KFNS
CityWood River, Illinois
Broadcast areaGreater St. Louis
Frequency590 KHz
Branding590 The Fan
Programming
FormatSports
AffiliationsFox Sports Radio
Ownership
OwnerMarkel Entertainment LLC
History
First air date
October 5, 1961; 60 years ago (1961-10-05) (as WBBY)[1]
Former call signs
WBBY (1961–65)
WRTH (1965–88)[2]
WKLL (1988–89)[2][3]
WCEO (1989–91)
KEZK (1991–93)
Call sign meaning
FaNS
Technical information
Facility ID13505
ClassB
Power1,000 watts
Transmitter coordinates
38°55′43″N 90°05′08″W / 38.92861°N 90.08556°W / 38.92861; -90.08556
Links
WebcastListen Live
Website590thefan.com

KFNS (590 AM) – branded as 590 The Fan – is a commercial sports radio station licensed to serve Wood River, Illinois. Owned by Markel Entertainment LLC, the station services Greater St. Louis and is the market affiliate for Fox Sports Radio. The KFNS studios are located in the St. Louis suburb of Kirkwood, Missouri, while the station transmitter resides in nearby Wood River, Illinois. In addition to a standard analog transmission, KFNS is available online.

History

Early years

WKLL ad after its transition in early September 1988.
WKLL ad after its transition in early September 1988.

On October 5, 1961, the station first signed on as WBBY, a daytimer broadcasting at 500 watts.[1][4] WBBY was owned by Madison County Broadcasting Company and served the Wood River area with local news, sports and other programming. It began nighttime operations in 1964.[4] In 1965, WBBY changed its call sign to WRTH and its format switched to beautiful music, targeting the St. Louis market.[5][6][7] Its easy listening music format was among the most highly rated stations in St. Louis.[8] Among the best known announcers were Grant Horton, Paul Warner, Frank Akers, Jim Scanlan and Ed Goodman.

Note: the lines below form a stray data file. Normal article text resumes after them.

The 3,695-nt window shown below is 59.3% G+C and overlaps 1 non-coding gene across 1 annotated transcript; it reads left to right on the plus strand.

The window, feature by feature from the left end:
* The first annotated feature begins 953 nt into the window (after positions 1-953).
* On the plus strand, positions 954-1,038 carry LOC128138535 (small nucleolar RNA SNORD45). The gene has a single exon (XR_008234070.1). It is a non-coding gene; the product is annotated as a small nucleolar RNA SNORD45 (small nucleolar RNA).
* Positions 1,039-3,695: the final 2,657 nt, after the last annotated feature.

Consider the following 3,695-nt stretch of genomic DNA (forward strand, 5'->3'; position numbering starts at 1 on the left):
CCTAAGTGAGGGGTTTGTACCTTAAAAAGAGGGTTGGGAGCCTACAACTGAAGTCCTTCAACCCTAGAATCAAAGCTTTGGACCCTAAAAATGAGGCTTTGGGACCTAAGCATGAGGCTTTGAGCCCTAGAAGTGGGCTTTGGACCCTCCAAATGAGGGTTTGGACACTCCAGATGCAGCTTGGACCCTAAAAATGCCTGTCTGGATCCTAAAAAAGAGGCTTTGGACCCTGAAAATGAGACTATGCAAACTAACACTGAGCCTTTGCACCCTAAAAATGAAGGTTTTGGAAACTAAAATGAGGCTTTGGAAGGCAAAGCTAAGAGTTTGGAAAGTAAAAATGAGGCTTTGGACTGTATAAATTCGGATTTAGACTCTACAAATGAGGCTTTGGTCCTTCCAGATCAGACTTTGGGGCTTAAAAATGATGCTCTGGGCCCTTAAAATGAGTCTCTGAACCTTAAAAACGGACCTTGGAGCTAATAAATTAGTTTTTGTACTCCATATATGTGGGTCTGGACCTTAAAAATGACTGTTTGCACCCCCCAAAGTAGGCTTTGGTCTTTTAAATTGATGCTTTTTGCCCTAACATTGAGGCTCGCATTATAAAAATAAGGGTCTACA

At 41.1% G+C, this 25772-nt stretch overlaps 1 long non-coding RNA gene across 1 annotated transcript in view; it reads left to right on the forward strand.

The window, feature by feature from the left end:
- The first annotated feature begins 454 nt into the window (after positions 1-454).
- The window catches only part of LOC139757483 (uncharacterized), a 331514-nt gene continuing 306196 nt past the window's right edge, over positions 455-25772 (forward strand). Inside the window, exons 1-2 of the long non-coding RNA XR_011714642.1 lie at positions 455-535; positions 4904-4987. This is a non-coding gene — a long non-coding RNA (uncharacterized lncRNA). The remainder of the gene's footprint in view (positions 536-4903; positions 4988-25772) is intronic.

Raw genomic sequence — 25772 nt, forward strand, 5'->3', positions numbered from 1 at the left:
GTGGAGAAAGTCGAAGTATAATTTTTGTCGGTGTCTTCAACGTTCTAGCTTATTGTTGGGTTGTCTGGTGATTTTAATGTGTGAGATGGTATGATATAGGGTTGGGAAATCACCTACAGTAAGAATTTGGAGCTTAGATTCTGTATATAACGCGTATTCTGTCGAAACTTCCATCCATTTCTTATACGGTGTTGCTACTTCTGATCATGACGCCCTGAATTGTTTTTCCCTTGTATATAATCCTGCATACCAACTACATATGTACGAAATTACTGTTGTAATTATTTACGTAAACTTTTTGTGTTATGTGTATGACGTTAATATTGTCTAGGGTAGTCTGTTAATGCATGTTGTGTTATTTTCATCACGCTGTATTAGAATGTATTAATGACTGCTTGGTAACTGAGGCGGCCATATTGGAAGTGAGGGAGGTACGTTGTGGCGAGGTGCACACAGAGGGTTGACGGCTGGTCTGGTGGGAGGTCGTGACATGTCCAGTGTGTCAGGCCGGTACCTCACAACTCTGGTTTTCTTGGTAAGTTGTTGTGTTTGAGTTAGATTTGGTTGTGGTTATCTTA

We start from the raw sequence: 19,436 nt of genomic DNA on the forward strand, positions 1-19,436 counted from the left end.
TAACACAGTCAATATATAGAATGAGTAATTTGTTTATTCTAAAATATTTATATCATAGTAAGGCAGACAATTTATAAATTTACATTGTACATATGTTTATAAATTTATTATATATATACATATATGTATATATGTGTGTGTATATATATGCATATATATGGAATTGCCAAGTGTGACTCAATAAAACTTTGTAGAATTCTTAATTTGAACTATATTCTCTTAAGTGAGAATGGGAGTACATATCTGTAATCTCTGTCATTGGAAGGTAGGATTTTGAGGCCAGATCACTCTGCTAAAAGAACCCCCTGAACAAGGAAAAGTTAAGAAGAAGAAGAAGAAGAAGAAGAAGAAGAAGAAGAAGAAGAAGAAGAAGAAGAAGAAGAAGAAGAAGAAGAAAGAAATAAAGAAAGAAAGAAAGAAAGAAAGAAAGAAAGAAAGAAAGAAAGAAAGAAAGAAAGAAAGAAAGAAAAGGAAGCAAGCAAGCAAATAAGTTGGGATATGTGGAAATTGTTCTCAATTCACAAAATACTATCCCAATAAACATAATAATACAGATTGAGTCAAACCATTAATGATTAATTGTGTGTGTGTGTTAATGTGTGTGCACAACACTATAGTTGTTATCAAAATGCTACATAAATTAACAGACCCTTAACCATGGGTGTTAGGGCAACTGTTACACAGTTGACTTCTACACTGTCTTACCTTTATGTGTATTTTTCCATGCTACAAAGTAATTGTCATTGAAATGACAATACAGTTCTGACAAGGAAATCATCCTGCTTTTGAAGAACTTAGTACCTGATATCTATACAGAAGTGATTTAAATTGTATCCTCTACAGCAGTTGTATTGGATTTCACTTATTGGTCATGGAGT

In the 1980s, WRTH transitioned to an adult standards format,[9] which it aired until September 1988, when it flipped to oldies as WKLL, Kool 590.[2] On November 1, 1989, the format changed again to all-business news and talk under the call letters WCEO,[10][3] which stood for Chief Executive Officer. On January 1, 1991, the station adopted an easy listening format[11] with the call sign KEZK adopted that January 29;[3] at the time, Adams Communications Corporation owned both KEZK and KEZK-FM, a soft adult contemporary outlet.[12]

In February 1993, KEZK began simulcasting the soft AC programming of its FM sister station.[13]

KFNS' logo as "590 The Fan", used from 1993 to 2013. A similar logo would be utilized upon the format's relaunch in late 2015 until September 2016.
KFNS' logo as "590 The Fan", used from 1993 to 2013. A similar logo would be utilized upon the format's relaunch in late 2015 until September 2016.

Move to sports talk

On April 5, 1993, KEZK switched to a sports radio format as 590 The Fan;[14][15] the call sign changed to KFNS that July 9.[3] KFNS held the affiliation for One-on-One Sports (now SB Nation Radio), and at different points, had aired St. Louis Steamers indoor soccer, University of Illinois football and men's basketball, the Gateway Grizzlies minor-league baseball team, and selected Mizzou Tigers football and basketball games, along with the weekly "Tiger Talk" radio coaches show. In 2009, KFNS was the radio home for the Frontier League's River City Rascals baseball games; KFNS-FM was the radio home for the club in 2006, before losing out to KSLQ-FM in 2007 and 2008.

KFNS had also broadcast on an FM radio station, KFNS-FM, based in Troy, Missouri, from 1999 until July 15, 2009. It was heard in Lincoln, St. Charles and Warren Counties in eastern Missouri, with the same programming as its AM partner. Currently, 100.7 FM is a classic rock station, known as "100.7 The Viper."[16]

Brief experiment as "The Man"

On May 1, 2013, KFNS flipped to a talk/comedy format, branded as 590 The Man.[17][18][19] In addition, sister station KXFN flipped to a female-centric talk format as 1380 The Woman. In 2014, KFNS shifted back to sports (but retained the "Man" branding), with the previous format shifting over to KXFN as 1380 The X. Its investors included former St. Louis Rams offensive tackle Orlando Pace and former St. Louis Blues player Keith Tkachuk. 1380 The X was subsequently subject to significant turmoil, including lawsuits against the ownership, physical fights behind the scenes and verbal attacks on-air.[20]